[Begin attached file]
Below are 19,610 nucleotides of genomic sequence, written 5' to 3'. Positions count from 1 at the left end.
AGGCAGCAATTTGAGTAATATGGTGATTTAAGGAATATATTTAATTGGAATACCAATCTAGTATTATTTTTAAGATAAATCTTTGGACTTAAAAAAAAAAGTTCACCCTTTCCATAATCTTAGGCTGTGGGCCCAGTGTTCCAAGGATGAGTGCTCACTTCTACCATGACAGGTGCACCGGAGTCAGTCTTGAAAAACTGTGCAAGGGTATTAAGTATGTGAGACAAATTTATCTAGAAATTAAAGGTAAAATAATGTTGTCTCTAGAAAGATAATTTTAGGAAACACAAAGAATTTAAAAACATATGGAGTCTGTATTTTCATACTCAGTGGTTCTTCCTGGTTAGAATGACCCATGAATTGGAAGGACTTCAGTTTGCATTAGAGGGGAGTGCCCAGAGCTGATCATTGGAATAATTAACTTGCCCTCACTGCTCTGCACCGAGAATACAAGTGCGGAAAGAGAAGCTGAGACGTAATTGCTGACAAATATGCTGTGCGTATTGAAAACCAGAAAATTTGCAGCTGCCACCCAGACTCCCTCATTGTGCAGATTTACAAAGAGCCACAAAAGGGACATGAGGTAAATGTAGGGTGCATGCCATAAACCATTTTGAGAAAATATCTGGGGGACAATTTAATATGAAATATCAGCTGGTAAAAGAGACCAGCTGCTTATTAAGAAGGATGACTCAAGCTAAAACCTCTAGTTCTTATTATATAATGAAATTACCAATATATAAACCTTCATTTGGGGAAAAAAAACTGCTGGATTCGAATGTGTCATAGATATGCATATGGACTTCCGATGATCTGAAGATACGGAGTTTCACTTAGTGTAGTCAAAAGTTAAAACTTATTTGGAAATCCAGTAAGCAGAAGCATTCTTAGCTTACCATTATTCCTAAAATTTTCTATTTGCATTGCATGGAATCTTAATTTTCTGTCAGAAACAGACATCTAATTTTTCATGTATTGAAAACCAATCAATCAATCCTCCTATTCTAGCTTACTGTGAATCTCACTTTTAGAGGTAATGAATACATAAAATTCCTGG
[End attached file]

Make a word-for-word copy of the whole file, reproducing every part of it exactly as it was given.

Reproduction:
Below are 19,610 nucleotides of genomic sequence, written 5' to 3'. Positions count from 1 at the left end.
AGGCAGCAATTTGAGTAATATGGTGATTTAAGGAATATATTTAATTGGAATACCAATCTAGTATTATTTTTAAGATAAATCTTTGGACTTAAAAAAAAAAGTTCACCCTTTCCATAATCTTAGGCTGTGGGCCCAGTGTTCCAAGGATGAGTGCTCACTTCTACCATGACAGGTGCACCGGAGTCAGTCTTGAAAAACTGTGCAAGGGTATTAAGTATGTGAGACAAATTTATCTAGAAATTAAAGGTAAAATAATGTTGTCTCTAGAAAGATAATTTTAGGAAACACAAAGAATTTAAAAACATATGGAGTCTGTATTTTCATACTCAGTGGTTCTTCCTGGTTAGAATGACCCATGAATTGGAAGGACTTCAGTTTGCATTAGAGGGGAGTGCCCAGAGCTGATCATTGGAATAATTAACTTGCCCTCACTGCTCTGCACCGAGAATACAAGTGCGGAAAGAGAAGCTGAGACGTAATTGCTGACAAATATGCTGTGCGTATTGAAAACCAGAAAATTTGCAGCTGCCACCCAGACTCCCTCATTGTGCAGATTTACAAAGAGCCACAAAAGGGACATGAGGTAAATGTAGGGTGCATGCCATAAACCATTTTGAGAAAATATCTGGGGGACAATTTAATATGAAATATCAGCTGGTAAAAGAGACCAGCTGCTTATTAAGAAGGATGACTCAAGCTAAAACCTCTAGTTCTTATTATATAATGAAATTACCAATATATAAACCTTCATTTGGGGAAAAAAAACTGCTGGATTCGAATGTGTCATAGATATGCATATGGACTTCCGATGATCTGAAGATACGGAGTTTCACTTAGTGTAGTCAAAAGTTAAAACTTATTTGGAAATCCAGTAAGCAGAAGCATTCTTAGCTTACCATTATTCCTAAAATTTTCTATTTGCATTGCATGGAATCTTAATTTTCTGTCAGAAACAGACATCTAATTTTTCATGTATTGAAAACCAATCAATCAATCCTCCTATTCTAGCTTACTGTGAATCTCACTTTTAGAGGTAATGAATACATAAAATTCCTGG